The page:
The Taipan was first delivered to the army and navy in 2004. At a cost of $3 billion, Canberra bought the fleet from a European helicopter manufacturer to complement and eventually replace the Australian Army’s Black Hawks and Royal Australian Navy’s Sea King helicopters.

However, due to the shortage of spare parts and high operating costs, the navy has already begun to dump its portion of the choppers and given them to the army. 

According to previous estimates from the Defense Department, the overall cost of the MRH-90 Taipan program will be $15 billion by the time the helicopters are scheduled to be retired in 2037, including $3.7 billion for procurement and $11.3 billion for maintenance.

MRH-90 Taipan
Aviation support trainees practice winching operations from an MRH90 helicopter (Australian Navy photo)

The Australian military has also started flying two Leonardo AW139 helicopters in Townsville after signing a lease agreement with Helicorp, (Toll Helicopters), as a temporary measure to keep pilots up to date on flight hours.

The two leased AW139s are used to support exercises and training, as well as emergency response missions, such as during the high-risk weather season.

Dutton announced the government’s decision to scrap all 47 Army and Navy Taipan helicopters during a visit to Sydney’s Victoria Barracks, despite Defense Chief Angus Campbell hailing them as “an extraordinarily advanced helicopter” last year.

Since its induction in the Australian Military, the helicopter has been plagued by maintenance troubles. In early 2021, the Australian military’s fleet of 47 MRH 90 Taipan helicopters was grounded due to maintenance and safety issues with the aircraft’s support system.

The fleet was grounded in 2019 as well, due to severe tail rotor vibration and delamination, which necessitated the replacement of tail rotors throughout the fleet.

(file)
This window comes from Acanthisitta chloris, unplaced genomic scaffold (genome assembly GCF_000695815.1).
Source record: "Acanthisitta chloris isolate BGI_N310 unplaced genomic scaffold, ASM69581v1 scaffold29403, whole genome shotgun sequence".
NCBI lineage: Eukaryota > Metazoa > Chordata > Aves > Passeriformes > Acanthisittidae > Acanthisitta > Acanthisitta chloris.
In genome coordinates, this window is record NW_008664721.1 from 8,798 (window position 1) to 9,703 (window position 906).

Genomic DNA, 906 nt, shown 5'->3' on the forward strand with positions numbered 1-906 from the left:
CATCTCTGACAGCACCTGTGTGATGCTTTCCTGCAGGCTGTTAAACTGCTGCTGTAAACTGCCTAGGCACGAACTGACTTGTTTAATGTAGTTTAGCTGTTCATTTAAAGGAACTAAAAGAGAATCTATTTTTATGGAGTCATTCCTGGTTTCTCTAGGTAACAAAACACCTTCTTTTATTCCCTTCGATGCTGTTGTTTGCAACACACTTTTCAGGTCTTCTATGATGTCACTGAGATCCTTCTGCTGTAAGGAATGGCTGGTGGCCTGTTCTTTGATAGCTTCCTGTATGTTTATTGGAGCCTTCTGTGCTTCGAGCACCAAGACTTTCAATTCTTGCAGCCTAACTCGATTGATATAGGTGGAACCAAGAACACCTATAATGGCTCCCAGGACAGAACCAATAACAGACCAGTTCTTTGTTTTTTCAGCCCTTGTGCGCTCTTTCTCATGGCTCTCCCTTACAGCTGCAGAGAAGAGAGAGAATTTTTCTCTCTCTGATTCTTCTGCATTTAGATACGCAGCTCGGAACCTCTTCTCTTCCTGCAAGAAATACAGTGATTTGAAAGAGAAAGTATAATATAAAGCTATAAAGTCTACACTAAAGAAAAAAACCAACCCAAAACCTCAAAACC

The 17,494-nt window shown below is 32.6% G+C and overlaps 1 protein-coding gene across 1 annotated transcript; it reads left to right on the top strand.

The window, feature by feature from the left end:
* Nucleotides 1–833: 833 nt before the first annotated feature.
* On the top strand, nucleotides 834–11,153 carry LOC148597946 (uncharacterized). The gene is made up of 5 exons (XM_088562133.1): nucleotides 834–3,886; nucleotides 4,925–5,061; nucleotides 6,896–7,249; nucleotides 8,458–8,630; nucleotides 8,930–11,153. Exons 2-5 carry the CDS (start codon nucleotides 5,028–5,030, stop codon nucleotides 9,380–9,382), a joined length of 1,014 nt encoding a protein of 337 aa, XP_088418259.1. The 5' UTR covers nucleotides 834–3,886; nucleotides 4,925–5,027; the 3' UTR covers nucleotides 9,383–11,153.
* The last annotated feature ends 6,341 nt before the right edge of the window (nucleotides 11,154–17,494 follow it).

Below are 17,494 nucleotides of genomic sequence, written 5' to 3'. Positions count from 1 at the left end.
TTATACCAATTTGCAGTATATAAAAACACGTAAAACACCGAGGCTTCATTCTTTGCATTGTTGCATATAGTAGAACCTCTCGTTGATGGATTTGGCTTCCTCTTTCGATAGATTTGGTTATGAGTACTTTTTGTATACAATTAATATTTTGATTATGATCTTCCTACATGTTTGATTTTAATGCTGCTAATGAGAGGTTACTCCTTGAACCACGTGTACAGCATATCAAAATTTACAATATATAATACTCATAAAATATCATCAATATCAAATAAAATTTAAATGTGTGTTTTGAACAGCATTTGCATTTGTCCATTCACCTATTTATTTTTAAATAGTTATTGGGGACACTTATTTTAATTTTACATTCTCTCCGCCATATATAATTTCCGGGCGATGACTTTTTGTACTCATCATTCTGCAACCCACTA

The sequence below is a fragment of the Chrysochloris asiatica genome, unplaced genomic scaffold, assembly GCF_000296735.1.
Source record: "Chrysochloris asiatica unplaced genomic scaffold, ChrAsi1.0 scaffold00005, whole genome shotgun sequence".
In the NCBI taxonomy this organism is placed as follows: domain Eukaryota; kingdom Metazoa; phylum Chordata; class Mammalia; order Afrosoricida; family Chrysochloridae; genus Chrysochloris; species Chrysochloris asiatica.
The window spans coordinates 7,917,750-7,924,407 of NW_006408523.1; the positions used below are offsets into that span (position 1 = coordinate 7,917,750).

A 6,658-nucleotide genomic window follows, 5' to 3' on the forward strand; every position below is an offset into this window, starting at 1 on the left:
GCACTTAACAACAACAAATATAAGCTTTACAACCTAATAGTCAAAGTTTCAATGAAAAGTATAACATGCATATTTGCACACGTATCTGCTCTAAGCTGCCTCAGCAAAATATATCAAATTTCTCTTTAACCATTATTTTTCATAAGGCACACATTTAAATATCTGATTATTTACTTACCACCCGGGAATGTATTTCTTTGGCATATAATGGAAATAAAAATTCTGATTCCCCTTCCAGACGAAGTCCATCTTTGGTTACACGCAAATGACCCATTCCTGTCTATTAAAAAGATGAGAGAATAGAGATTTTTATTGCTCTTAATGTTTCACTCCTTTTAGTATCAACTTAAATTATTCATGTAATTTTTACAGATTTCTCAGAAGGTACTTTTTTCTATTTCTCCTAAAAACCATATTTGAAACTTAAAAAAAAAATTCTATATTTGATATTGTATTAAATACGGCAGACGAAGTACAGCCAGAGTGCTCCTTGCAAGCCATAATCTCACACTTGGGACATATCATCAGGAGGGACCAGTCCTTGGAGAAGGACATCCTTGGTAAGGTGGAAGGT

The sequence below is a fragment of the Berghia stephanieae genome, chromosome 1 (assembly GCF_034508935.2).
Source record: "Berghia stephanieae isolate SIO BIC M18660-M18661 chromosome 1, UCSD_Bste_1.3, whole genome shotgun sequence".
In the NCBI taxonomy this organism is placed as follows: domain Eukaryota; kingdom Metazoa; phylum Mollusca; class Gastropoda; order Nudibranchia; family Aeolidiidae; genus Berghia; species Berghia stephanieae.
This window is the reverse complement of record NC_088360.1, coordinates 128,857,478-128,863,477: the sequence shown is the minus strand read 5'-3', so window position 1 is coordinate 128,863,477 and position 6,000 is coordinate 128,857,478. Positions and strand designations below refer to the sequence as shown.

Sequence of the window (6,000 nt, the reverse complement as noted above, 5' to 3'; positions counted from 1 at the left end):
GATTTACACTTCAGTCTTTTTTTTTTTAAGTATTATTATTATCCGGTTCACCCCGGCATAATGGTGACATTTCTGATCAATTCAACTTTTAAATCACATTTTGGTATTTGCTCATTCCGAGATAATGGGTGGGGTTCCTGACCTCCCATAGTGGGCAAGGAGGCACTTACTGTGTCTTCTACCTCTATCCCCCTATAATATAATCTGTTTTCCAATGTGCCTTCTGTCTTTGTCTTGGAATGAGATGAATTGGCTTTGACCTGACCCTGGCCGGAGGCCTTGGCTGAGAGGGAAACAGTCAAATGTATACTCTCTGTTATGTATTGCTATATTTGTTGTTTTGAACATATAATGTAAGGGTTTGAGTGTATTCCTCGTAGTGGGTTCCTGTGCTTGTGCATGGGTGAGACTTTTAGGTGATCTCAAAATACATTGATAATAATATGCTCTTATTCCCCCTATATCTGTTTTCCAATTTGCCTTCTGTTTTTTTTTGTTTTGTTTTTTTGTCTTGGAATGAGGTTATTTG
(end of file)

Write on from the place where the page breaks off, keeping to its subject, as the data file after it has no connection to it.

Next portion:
The Defense Department stated earlier this year that it was spending more than $37 million in Townsville to hire civilian helicopters to retain capability while it dealt with long-standing issues with the MRH-90 Taipans.

The MRH-90’s effectiveness has been severely hampered by persistent shortages of spare parts, and a design defect renders it impossible to operate a door gun while troops disembark.

According to Andrew McLaughlin, writing for the Australian Defence Business Review (ADBR), “Many of the availability issues are reportedly attributable to European certification standards being different from those of the US from which the ADF sources most of its equipment, as well as difficulties in maintaining configuration management through the more than 40 different sub-variants of the baseline NH 90 helicopter which is built on six final assembly lines and is in service in Europe and the Middle East.”

Previously, Australia’s largest bilateral training activity with the United States, a defense spokesperson stated that the MRH-90 Taipan will not be used in the military exercise. Moreover, following the AUKUS pact, thus the Black Hawk made great sense for interoperability with the US and Australia, which is becoming increasingly vital for the region.